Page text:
Fit of Peak
Miss O'Hare, the plucky protagonist of the delightful new comedy-mystery (comedystery?) Widow's Peak, feels betrayed by those closest to her when a scandal involving a secret love affair comes to light, airing her dirty laundry in public. Who better to play the part than Mia Farrow?
Taking on a role originally written for her mother, Maureen O'Sullivan, Farrow bounces back from all the sordid unpleasantness of the past two years with her strongest motion picture performance in nearly a decade. It wouldn't be fair to say that Farrow steals Widow's Peak; Joan Plowright (Enchanted April, The Summer House) once again nails the role of the formidable English matron. Plowright paints her character with such assured strokes and consummate skill that it's hard to imagine anyone else in the role. She has made it her own in much the same fashion that Anthony Hopkins has claimed the fastidious English gentleman in Howards End, Remains of the Day, and Shadowlands. And Natasha Richardson is no slouch as the femme fatale whose arrival in Widow's Peak (an insular community of well-to-do dowagers who look down -- literally and figuratively -- on the more common "townies" residing in the nearby village of Kilshannon) sets Hugh Leonard's droll yarn into motion. But Farrow displays perfect pitch in the picture's pivotal performance. Her every glance radiates just the proper measures of vulnerability and hard-won inner strength. After all, she's a bitter woman who believes she's been victimized playing a bitter woman who believes she's been victimized. Small wonder that she's convincing. Nothing like the anguish of a publicly fought, acrimonious custody battle to add a little resonance to your acting.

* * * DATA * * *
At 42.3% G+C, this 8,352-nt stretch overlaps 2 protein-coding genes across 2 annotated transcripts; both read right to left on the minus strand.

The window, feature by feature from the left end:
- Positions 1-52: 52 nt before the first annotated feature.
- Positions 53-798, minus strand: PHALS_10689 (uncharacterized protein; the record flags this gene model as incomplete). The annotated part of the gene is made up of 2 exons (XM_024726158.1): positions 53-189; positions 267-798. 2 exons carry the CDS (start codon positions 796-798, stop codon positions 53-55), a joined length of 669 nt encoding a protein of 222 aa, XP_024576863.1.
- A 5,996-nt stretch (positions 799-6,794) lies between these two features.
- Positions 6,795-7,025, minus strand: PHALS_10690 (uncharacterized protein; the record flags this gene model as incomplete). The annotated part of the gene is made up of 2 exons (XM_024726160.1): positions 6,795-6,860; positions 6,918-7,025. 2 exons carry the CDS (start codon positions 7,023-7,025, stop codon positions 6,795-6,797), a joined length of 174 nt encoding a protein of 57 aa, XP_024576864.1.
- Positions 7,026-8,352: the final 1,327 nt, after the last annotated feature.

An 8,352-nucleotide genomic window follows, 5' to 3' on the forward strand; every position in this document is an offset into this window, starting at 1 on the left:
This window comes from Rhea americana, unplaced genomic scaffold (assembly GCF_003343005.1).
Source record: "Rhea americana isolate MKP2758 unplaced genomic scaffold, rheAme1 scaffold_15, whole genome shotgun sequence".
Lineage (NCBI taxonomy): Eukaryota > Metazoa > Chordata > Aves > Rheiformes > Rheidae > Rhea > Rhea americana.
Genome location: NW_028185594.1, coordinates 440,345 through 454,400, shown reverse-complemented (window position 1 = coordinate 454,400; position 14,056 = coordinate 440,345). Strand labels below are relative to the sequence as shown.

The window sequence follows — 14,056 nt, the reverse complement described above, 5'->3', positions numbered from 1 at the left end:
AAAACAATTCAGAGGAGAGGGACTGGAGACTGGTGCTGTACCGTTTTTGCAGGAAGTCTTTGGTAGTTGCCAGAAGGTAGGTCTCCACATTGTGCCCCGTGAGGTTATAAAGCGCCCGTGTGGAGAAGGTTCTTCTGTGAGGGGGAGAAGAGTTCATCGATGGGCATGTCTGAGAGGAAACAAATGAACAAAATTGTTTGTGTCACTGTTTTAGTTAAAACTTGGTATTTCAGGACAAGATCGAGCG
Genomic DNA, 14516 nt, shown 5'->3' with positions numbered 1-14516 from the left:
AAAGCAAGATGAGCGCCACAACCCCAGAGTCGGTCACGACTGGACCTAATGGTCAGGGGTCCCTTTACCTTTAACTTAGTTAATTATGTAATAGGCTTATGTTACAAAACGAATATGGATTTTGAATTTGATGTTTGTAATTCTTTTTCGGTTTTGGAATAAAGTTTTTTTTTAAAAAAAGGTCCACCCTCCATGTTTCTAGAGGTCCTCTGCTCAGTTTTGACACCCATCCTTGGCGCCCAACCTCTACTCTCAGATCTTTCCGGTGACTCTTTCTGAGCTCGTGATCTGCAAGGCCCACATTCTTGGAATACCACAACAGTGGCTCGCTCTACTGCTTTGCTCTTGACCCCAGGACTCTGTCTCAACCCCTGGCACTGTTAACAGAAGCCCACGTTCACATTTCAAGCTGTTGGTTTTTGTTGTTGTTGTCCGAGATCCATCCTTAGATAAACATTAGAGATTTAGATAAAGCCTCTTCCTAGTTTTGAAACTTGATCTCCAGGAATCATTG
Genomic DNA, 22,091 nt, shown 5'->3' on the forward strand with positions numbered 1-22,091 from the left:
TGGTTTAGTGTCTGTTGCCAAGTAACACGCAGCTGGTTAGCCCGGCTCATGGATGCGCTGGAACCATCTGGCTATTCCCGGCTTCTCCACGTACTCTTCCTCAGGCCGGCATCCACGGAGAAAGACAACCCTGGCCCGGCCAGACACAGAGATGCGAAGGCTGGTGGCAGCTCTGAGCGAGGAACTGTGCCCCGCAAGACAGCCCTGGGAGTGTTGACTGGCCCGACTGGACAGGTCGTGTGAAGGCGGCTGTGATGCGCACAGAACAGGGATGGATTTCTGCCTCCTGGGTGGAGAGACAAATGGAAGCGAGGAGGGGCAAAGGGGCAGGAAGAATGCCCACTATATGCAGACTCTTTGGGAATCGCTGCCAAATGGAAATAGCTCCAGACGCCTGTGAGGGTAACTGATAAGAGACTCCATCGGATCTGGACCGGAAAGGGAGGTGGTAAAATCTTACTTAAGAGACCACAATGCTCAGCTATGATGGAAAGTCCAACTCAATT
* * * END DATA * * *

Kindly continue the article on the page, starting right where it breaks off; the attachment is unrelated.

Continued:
While the three female leads lay waste to the sedate Irish countryside, their caterwauling is not the only quality that distinguishes Widow's Peak from Murder, She Wrote. Irish playwright Leonard (Da) has fashioned a witty, crafty screenplay that's equal parts Agatha Christie and E.M. Forster, with just a dash of The Sting thrown in for good measure. (I could have done without the latter element; the "surprise ending," while shrewd enough, struck me as a bit facile.) Leonard peppers the dialogue with bons mots such as, "Widows are as plentiful as freckles on a redhead," and, "What began as a quarrel has turned into a scandal -- there's even talk of graffiti!"
As much of a puzzle as the story itself is the career of director John Irvin, who made the exquisite Turtle Diary in 1984 but has since stooped as low as 1989's sorry Patrick Swayze vehicle, Next of Kin. Maybe he's only good for one outstanding movie per decade. In any event his work here is nearly flawless. He elicits three bravura performances from his stars and matches them with a similar level of excellence from his supporting cast. His haunting, gauzy vistas of the Irish countryside are so rich and fecund you can practically taste the mist and smell the humus. And he balances the highbrow comedy and the intrigue with ease. Widow's Peak is Irvin's peak as well.
But the film belongs to Farrow. Hell may have no fury like a woman scorned, but that's nothing compared to the wrath of a gifted actress with an ax to grind.
And this week, a couple of postscripts:
You may not believe this based upon my recent track record, but I do strive for accuracy in my writing for this paper. Okay, maybe strive is too strong a word. Maybe it would be more precise to say I aspire to accuracy. All right, let's just say I occasionally allow facts to slip into my reviews.
A friend of Henry Jaglom's called to point out that in the photo accompanying my review of Jaglom's Babyfever, I credited the director and wife Victoria Foyt with a two-year-old daughter named Carolina. This came as a shock to proud parents Jaglom and Foyt, who named their daughter Sabrina.
Then, in last week's review of Beverly Hills Cop 3, I mentioned Bronson Pinchot's bit part as a hairdresser in Cop. A few alert readers called to remind me that Pinchot played a salesman in an art gallery. Heh-heh. Just making sure you were awake
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